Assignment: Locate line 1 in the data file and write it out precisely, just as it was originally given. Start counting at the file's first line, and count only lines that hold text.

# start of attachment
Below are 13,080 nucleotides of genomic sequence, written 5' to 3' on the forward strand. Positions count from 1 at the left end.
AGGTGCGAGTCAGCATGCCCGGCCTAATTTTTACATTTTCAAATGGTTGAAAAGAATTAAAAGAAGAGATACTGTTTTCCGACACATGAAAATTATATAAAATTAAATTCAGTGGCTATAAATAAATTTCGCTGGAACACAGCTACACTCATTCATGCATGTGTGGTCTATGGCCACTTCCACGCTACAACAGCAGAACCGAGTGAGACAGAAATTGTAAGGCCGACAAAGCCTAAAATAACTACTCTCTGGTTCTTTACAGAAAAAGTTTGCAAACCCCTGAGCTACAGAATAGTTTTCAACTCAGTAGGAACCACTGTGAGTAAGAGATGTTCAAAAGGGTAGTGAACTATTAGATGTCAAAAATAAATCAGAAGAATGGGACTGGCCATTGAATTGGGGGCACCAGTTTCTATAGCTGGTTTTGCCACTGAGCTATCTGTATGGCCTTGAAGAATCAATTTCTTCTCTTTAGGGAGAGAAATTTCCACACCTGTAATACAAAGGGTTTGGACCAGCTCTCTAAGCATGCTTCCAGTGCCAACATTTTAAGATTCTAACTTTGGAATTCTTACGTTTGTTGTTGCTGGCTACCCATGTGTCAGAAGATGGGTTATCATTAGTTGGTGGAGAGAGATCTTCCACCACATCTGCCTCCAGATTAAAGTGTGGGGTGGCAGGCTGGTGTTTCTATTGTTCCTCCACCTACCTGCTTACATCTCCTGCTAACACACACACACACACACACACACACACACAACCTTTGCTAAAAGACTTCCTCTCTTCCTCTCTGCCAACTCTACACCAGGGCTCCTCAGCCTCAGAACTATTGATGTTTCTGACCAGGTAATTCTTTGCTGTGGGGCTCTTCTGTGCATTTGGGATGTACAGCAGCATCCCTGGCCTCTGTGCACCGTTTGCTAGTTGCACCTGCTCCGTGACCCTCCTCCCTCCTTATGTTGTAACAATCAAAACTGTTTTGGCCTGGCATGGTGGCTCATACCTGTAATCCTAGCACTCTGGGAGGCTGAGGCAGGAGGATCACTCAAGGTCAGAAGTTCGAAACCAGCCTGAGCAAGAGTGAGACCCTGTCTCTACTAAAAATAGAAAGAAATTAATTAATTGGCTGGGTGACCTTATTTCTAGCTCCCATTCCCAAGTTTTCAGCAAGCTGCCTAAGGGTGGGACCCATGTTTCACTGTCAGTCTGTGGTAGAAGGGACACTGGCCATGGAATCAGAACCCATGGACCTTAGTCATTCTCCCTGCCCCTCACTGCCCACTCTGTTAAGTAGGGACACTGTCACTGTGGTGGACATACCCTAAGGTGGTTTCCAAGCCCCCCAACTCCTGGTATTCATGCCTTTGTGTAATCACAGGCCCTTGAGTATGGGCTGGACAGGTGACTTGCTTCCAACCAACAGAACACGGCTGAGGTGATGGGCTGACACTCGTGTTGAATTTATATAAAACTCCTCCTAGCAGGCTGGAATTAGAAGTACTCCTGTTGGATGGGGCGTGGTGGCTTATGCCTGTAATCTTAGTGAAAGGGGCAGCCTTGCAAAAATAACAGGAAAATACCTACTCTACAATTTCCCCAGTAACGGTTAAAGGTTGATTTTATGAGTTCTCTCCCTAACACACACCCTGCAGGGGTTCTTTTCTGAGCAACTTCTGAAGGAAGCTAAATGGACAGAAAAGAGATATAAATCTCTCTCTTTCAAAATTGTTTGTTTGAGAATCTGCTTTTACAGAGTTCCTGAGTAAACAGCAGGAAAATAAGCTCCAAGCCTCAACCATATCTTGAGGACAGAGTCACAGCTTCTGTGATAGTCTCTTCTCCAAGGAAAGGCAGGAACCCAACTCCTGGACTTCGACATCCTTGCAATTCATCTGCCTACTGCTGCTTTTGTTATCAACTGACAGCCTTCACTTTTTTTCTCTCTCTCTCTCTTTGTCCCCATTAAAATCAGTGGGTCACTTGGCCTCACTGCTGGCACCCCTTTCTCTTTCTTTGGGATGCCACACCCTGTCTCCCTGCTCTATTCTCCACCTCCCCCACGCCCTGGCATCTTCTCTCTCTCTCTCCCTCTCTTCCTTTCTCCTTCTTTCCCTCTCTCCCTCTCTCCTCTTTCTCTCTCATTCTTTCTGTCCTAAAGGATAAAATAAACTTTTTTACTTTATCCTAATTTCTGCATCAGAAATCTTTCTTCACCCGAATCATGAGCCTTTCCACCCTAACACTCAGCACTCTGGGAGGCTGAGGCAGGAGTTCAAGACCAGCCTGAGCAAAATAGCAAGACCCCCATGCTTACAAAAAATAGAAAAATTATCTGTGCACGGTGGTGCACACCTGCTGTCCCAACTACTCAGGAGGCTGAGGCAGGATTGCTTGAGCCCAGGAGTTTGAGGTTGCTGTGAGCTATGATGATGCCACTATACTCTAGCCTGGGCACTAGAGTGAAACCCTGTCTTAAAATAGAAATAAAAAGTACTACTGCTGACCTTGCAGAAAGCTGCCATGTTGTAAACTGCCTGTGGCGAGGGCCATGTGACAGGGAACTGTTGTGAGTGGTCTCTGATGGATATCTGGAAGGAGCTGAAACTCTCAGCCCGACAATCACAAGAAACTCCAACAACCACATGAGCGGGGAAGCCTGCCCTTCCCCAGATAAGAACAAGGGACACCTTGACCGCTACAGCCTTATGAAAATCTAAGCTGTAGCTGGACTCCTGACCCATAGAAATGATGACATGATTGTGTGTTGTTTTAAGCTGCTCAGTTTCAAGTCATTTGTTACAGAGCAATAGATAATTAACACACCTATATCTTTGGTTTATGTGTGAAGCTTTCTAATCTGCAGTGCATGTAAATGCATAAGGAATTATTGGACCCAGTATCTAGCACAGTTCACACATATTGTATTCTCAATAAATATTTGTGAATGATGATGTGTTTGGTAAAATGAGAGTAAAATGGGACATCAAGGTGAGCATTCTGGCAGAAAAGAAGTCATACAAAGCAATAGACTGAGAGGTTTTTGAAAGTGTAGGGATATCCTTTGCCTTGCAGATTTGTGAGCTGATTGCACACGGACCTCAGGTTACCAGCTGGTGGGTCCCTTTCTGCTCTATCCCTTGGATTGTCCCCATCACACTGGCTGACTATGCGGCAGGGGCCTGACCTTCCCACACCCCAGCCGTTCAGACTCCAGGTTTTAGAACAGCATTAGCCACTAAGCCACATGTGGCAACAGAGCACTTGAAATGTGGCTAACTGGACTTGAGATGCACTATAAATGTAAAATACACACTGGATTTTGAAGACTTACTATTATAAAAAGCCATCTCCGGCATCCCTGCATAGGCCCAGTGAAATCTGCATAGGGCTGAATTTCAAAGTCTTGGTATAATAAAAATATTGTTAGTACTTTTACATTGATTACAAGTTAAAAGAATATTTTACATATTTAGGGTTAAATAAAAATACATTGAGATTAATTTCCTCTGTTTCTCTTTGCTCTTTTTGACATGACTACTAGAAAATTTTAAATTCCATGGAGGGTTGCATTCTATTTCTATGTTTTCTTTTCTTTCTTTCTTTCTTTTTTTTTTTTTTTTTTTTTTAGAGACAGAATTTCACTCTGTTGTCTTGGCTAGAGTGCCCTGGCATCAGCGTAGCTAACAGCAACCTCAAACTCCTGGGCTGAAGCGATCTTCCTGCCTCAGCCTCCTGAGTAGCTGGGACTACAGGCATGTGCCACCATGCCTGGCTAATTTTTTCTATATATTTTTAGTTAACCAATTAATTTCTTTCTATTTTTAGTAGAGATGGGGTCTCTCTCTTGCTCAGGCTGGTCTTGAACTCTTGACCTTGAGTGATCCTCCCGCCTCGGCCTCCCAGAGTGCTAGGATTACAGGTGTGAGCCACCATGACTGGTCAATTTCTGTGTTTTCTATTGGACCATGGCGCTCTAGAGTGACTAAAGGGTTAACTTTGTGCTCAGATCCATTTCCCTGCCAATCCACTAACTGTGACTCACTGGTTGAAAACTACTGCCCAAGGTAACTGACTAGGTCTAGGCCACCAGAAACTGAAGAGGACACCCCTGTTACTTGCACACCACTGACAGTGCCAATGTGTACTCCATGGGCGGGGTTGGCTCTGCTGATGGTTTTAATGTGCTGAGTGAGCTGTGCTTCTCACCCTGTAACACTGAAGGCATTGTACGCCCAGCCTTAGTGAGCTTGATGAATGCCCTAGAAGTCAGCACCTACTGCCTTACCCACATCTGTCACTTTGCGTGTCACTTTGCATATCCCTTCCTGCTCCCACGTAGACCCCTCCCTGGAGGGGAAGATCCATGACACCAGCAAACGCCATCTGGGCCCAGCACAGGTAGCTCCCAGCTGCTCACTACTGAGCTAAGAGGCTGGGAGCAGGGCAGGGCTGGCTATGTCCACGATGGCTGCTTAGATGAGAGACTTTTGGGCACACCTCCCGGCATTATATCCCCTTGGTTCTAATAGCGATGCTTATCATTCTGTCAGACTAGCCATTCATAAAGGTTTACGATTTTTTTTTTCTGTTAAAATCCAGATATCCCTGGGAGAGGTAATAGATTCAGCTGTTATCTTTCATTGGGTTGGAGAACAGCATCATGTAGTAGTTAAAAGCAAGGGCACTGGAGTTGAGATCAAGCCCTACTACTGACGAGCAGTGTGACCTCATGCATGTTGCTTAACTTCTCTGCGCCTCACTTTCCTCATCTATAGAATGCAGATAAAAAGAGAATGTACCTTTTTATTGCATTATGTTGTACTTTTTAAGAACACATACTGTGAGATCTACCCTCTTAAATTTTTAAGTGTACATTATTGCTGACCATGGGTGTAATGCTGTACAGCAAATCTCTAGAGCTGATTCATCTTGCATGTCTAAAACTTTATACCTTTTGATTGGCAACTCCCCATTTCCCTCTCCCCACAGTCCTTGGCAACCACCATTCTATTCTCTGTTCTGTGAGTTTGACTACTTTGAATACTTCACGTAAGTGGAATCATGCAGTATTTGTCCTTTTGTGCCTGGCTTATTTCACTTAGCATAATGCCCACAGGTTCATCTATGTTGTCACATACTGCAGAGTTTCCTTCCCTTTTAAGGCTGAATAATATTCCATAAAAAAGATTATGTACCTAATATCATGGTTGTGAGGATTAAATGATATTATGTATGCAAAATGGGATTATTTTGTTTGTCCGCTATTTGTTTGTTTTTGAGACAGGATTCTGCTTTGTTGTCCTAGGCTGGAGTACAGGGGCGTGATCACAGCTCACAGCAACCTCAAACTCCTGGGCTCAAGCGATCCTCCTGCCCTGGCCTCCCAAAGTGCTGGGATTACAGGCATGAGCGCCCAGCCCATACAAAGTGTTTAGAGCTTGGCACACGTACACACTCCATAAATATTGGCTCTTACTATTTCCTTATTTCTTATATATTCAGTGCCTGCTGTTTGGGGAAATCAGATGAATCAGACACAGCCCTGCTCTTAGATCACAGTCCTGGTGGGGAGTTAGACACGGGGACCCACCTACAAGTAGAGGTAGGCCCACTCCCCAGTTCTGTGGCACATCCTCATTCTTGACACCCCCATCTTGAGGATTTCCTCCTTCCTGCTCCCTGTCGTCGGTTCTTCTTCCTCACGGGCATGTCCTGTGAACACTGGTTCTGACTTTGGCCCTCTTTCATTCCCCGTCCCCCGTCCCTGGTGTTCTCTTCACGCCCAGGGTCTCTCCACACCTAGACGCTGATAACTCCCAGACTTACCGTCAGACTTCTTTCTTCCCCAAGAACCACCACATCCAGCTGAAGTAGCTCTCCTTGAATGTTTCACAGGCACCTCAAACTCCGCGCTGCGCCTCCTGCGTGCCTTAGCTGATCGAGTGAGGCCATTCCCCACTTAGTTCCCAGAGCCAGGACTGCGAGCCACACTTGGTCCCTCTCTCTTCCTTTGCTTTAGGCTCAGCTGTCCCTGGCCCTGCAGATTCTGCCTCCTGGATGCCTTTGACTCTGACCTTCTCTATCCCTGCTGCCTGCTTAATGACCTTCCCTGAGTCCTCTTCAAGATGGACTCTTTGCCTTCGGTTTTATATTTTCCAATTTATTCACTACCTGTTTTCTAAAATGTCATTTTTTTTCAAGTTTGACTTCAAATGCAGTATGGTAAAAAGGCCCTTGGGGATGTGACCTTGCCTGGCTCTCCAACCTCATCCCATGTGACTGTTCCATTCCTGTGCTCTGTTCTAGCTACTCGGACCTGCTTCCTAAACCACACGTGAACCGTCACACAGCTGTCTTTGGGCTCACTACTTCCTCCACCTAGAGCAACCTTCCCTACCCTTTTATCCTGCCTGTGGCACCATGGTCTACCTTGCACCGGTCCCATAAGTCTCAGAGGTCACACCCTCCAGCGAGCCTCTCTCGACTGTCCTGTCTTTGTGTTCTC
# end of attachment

Below are 13,080 nucleotides of genomic sequence, written 5' to 3' on the forward strand. Positions count from 1 at the left end.